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Customer Reviews: 3
Top Reviewer Ranking: 2,766,098
Helpful Votes: 28




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Derek Burnett RSS Feed (St Louis, MO)
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PowerGen 2.4Amps / 12W Dual USB Car charger Designed for Apple and Android Devices - Black
PowerGen 2.4Amps / 12W Dual USB Car charger Designed for Apple and Android Devices - Black
Offered by POWERGEN
Price: $8.99
5 used & new from $8.99

5.0 out of 5 stars Does the job. No complaints., May 8, 2014
Verified Purchase(What's this?)
I put it in my car a few months ago and it has charged my phones and tablets ever since.


Meade 20218 NG-70SM 70mm Altazimuth Refractor Telescope
Meade 20218 NG-70SM 70mm Altazimuth Refractor Telescope
Price: $69.00
7 used & new from $67.95

8 of 9 people found the following review helpful
5.0 out of 5 stars Doesn't feel like a bad way to start., July 15, 2012
I have absolutely no idea what makes a good telescope from a bad one other than if I can see planets and details it's better than the one I got for Christmas as a kid. I picked up this scope as an impulse by because Google SkyMap showed that Saturn was in good view early in the night. I took it home, put it together in ten minutes, and put the view finder on Saturn.

Saturn:
I was expecting to see a little planet with rings. With the 25mm eyepiece, you get a really little, oblong (but well defined) image. I switched to the 9mm lens and there it was. You could see the planet, the rings and the area in between the rings and the planet. But let me make this clear: it is not a large image. It's quite small actually. As is there is no detail (moons, ring division, cloud bands).

Mars:
You can technically see Mars with this telescope. Even with the highest power lens Mars looks like this period: . only reddish. It's actually a very bright, reddish period.

Stars:
Yeah, stars look like what they look like without the telescope. They have no detail. Don't buy telescopes for better views of point lights.

The Moon:
The moon is bright and you can make out some cool details of the craters. Like stars, the moon is somewhat a lame target for telescopes.

Jupiter:
So far Jupiter is only visible in the early morning and I'm lazy. It's larger and closer than Saturn, but lack rings. I'm assuming it's probably not as cool with the stock scope (probably awesome with the barlow though).

With 2x Barlow lens:
I got one of these today. An el cheapo Meade off e-Bay for $7. A very cost effective upgrade.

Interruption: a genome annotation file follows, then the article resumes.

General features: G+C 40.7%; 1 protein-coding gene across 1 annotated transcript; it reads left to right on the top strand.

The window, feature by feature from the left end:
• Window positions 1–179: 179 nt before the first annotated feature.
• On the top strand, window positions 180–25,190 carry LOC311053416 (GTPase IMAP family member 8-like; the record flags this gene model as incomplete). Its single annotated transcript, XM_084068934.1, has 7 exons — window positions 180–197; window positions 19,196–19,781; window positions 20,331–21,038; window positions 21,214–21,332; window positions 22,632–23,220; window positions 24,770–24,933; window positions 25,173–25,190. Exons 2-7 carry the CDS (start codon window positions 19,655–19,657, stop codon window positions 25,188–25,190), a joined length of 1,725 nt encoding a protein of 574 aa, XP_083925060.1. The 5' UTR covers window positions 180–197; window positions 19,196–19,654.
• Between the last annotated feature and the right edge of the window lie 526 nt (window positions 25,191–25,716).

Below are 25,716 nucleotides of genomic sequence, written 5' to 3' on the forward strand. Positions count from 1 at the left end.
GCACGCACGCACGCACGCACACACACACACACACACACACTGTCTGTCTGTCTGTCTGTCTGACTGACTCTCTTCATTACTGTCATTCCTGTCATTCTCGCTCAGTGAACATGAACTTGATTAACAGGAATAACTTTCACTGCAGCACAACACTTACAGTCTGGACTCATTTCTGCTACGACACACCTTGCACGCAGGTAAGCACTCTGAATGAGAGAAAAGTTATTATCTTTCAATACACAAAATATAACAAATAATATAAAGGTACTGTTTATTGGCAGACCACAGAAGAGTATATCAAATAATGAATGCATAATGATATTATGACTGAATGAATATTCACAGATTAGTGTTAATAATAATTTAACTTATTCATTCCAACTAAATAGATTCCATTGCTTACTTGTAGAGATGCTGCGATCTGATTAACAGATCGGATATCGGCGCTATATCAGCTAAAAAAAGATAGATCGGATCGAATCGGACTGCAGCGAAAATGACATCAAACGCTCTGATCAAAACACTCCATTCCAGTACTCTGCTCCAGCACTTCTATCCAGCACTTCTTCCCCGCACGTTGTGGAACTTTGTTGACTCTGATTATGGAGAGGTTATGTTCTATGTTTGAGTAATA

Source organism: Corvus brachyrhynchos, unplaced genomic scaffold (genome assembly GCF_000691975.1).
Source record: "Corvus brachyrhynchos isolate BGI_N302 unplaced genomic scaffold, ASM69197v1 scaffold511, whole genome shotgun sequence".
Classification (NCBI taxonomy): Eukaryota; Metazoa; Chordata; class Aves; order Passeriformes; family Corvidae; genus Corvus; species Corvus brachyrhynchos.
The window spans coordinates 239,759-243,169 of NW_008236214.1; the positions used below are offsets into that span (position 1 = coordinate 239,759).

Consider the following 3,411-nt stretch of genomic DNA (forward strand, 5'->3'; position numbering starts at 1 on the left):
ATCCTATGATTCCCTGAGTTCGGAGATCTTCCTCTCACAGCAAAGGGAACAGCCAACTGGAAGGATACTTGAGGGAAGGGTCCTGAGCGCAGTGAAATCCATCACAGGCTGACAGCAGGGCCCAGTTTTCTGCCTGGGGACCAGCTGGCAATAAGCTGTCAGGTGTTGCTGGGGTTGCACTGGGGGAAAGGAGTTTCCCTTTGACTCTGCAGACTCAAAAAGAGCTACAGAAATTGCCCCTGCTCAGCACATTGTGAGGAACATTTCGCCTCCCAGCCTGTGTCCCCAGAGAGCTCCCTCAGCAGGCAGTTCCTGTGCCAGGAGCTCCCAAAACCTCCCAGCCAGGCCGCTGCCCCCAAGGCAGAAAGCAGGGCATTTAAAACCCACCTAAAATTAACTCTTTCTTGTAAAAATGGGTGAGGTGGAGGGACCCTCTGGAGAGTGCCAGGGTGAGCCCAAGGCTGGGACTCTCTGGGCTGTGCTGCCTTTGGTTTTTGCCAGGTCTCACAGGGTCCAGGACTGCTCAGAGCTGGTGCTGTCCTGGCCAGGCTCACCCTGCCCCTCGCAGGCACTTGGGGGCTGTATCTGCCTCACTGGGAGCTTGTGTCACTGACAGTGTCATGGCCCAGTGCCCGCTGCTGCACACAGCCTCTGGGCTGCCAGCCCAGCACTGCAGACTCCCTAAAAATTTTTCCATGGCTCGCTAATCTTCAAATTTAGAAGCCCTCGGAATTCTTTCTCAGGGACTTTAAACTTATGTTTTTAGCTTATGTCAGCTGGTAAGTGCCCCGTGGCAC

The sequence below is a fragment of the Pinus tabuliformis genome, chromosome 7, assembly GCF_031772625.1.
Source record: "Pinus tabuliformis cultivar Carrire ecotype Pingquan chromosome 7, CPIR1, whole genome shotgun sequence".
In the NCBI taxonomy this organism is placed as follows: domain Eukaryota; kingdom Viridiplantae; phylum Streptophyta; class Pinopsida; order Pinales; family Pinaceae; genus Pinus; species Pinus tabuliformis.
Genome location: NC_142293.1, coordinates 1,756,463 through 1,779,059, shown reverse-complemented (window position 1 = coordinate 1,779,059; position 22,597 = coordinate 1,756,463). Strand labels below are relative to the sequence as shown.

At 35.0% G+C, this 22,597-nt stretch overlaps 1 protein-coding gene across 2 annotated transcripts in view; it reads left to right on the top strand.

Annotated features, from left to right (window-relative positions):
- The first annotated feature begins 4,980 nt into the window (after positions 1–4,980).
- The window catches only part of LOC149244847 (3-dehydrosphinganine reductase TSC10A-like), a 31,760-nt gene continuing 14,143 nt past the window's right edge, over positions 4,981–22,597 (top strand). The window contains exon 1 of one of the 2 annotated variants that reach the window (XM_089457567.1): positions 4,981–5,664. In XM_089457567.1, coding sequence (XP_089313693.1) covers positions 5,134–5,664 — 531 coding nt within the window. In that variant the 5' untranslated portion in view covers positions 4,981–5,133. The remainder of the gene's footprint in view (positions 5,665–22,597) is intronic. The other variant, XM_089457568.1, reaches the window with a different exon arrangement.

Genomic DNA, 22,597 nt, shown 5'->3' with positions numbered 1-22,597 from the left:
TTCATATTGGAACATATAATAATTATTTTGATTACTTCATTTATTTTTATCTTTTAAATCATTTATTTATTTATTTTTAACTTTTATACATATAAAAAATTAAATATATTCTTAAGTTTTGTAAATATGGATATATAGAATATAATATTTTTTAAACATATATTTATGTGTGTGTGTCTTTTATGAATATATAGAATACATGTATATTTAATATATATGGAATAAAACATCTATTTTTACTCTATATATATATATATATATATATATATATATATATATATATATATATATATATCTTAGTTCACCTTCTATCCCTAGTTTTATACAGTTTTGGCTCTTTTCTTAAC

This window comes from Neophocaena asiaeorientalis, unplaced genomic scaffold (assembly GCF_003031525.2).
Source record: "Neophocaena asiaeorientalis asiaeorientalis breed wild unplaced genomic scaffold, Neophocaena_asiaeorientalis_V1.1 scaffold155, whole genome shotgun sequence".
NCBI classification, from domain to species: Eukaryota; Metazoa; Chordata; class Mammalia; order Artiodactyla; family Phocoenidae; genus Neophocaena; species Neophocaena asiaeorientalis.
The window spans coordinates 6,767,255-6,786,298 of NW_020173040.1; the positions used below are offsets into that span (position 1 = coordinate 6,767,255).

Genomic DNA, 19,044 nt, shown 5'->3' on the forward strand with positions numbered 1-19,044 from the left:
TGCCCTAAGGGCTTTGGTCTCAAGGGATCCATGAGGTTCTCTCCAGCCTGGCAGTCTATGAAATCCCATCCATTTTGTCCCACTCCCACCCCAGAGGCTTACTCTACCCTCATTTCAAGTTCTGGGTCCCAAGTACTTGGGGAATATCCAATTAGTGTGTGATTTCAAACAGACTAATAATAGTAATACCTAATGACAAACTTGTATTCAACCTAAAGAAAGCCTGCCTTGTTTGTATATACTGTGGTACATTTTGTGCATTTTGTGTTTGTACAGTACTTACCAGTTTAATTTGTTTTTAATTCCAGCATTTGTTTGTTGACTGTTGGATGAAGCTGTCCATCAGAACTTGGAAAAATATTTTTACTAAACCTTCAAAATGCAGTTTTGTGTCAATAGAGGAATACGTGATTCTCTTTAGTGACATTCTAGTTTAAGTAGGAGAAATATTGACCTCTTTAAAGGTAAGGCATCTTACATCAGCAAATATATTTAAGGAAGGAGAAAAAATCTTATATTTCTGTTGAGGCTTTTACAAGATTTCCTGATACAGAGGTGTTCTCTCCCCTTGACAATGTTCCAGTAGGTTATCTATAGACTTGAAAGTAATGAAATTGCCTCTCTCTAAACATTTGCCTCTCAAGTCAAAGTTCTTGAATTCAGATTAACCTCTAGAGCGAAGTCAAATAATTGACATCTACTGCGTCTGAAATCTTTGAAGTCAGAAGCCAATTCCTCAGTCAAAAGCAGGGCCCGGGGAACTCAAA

Saturn:
Saturn now takes up a good portion of the field of view. Sighting it in is more difficult and I fared better switching to lower power lenses to sight it in. I could make out a faint band at the top. I thought I caught a glimpse of a moon or two. Still no ring division but really cool. Really happy with my investment at this point.

Mars:
Mars is still little and featureless. It's about the viewing size of Saturn without the Barlow. I'm not sure, but there did seem to be a visible polar cap, but I'm not advertising it.

Quality:
My finder scope fell apart on me on day two of owning it. I called them. They asked me to scan my receipt and email it to them. I took a picture with my phone and sent it to them. They sent me a new finder scope. It took about a week. It happens.

Bottom line:
The stock scope provides a good starting point for viewing Saturn (and likely Jupiter). Mars and Venus are either too small or too featureless to be of much value to beginners to worry about. Seeing a planet with nothing between you and it but a few pieces of glass I found to be really enjoyable and an almost spiritual experience. Don't get mad because you spent a small investment to see microscopic Saturn for a few minutes a night, a few bucks more will get you a semi impressive image. Meade really should put a cheap Barlow in this kit though. It definitely alters my perception of the product.


OpenGL Distilled
OpenGL Distilled
by Paul Martz
Edition: Paperback
Price: $30.56
40 used & new from $0.01

20 of 21 people found the following review helpful
5.0 out of 5 stars A good handbook for beginning OpenGL programmers, June 8, 2006
This review is from: OpenGL Distilled (Paperback)
I often get asked for good starter books that can teach proper OpenGL concepts. The problem with most of these books is that concepts are expressed en masse with huge code blocks, often obscuring the actual concept being expressed. In this reguards, "Distilled" is that. The author expresses a concept, discusses relevant caveats and practices, then endows us with a short example. The authors coding standards and style are kept minimally intrusive.

A few pros: though most examples use GLUT, Win32 setup is covered. Shaders are presented in the book, as well as other 1.5+ features, but the book does not hang on shaders (the Third Edition Superbible is horrible about this).

Cons: As with any OpenGL book, GLUT.

The areas covered are relevant, and what you need to know about OpenGL is there. I would recommend book over the Superbible or RedBook for beginners, and would wager it contends with them as a reference material.


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